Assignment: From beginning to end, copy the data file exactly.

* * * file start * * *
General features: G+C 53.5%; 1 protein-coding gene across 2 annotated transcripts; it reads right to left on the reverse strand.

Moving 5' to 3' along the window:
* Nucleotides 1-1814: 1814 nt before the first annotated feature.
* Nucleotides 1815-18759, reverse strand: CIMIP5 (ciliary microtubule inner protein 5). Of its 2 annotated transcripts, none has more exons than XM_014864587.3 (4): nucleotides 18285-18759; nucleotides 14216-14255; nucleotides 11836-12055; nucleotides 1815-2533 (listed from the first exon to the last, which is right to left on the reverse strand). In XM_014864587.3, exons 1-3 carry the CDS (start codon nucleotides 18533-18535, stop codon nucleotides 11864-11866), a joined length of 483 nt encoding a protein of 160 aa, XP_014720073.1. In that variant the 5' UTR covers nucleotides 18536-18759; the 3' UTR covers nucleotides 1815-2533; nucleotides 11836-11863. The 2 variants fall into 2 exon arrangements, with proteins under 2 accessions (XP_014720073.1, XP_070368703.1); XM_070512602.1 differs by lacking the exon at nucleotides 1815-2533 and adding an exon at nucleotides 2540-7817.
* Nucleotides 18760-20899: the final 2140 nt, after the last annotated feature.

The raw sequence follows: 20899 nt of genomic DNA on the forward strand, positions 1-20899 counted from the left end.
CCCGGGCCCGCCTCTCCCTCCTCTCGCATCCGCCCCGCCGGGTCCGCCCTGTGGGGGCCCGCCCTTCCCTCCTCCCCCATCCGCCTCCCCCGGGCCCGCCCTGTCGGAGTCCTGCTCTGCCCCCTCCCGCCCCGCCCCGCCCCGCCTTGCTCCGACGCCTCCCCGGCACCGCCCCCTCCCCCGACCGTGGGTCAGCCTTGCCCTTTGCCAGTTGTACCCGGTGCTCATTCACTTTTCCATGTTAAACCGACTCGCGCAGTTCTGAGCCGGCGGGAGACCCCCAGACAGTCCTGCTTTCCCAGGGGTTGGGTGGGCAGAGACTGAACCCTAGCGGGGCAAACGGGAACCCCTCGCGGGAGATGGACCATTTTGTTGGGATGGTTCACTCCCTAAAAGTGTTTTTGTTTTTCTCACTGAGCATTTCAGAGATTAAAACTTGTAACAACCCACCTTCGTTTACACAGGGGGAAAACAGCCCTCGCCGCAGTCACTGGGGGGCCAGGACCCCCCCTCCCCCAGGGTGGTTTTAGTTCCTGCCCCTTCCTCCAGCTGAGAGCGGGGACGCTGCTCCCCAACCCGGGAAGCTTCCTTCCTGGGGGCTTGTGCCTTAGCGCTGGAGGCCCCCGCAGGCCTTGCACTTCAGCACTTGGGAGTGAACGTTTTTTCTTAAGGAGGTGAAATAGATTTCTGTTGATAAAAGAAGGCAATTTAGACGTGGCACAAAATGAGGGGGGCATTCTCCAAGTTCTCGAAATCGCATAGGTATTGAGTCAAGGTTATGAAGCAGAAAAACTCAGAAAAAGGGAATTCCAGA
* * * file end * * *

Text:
General features: G+C 53.5%; 1 protein-coding gene across 2 annotated transcripts; it reads right to left on the reverse strand.

Moving 5' to 3' along the window:
* Nucleotides 1-1814: 1814 nt before the first annotated feature.
* Nucleotides 1815-18759, reverse strand: CIMIP5 (ciliary microtubule inner protein 5). Of its 2 annotated transcripts, none has more exons than XM_014864587.3 (4): nucleotides 18285-18759; nucleotides 14216-14255; nucleotides 11836-12055; nucleotides 1815-2533 (listed from the first exon to the last, which is right to left on the reverse strand). In XM_014864587.3, exons 1-3 carry the CDS (start codon nucleotides 18533-18535, stop codon nucleotides 11864-11866), a joined length of 483 nt encoding a protein of 160 aa, XP_014720073.1. In that variant the 5' UTR covers nucleotides 18536-18759; the 3' UTR covers nucleotides 1815-2533; nucleotides 11836-11863. The 2 variants fall into 2 exon arrangements, with proteins under 2 accessions (XP_014720073.1, XP_070368703.1); XM_070512602.1 differs by lacking the exon at nucleotides 1815-2533 and adding an exon at nucleotides 2540-7817.
* Nucleotides 18760-20899: the final 2140 nt, after the last annotated feature.

The raw sequence follows: 20899 nt of genomic DNA on the forward strand, positions 1-20899 counted from the left end.
CCCGGGCCCGCCTCTCCCTCCTCTCGCATCCGCCCCGCCGGGTCCGCCCTGTGGGGGCCCGCCCTTCCCTCCTCCCCCATCCGCCTCCCCCGGGCCCGCCCTGTCGGAGTCCTGCTCTGCCCCCTCCCGCCCCGCCCCGCCCCGCCTTGCTCCGACGCCTCCCCGGCACCGCCCCCTCCCCCGACCGTGGGTCAGCCTTGCCCTTTGCCAGTTGTACCCGGTGCTCATTCACTTTTCCATGTTAAACCGACTCGCGCAGTTCTGAGCCGGCGGGAGACCCCCAGACAGTCCTGCTTTCCCAGGGGTTGGGTGGGCAGAGACTGAACCCTAGCGGGGCAAACGGGAACCCCTCGCGGGAGATGGACCATTTTGTTGGGATGGTTCACTCCCTAAAAGTGTTTTTGTTTTTCTCACTGAGCATTTCAGAGATTAAAACTTGTAACAACCCACCTTCGTTTACACAGGGGGAAAACAGCCCTCGCCGCAGTCACTGGGGGGCCAGGACCCCCCCTCCCCCAGGGTGGTTTTAGTTCCTGCCCCTTCCTCCAGCTGAGAGCGGGGACGCTGCTCCCCAACCCGGGAAGCTTCCTTCCTGGGGGCTTGTGCCTTAGCGCTGGAGGCCCCCGCAGGCCTTGCACTTCAGCACTTGGGAGTGAACGTTTTTTCTTAAGGAGGTGAAATAGATTTCTGTTGATAAAAGAAGGCAATTTAGACGTGGCACAAAATGAGGGGGGCATTCTCCAAGTTCTCGAAATCGCATAGGTATTGAGTCAAGGTTATGAAGCAGAAAAACTCAGAAAAAGGGAATTCCAGA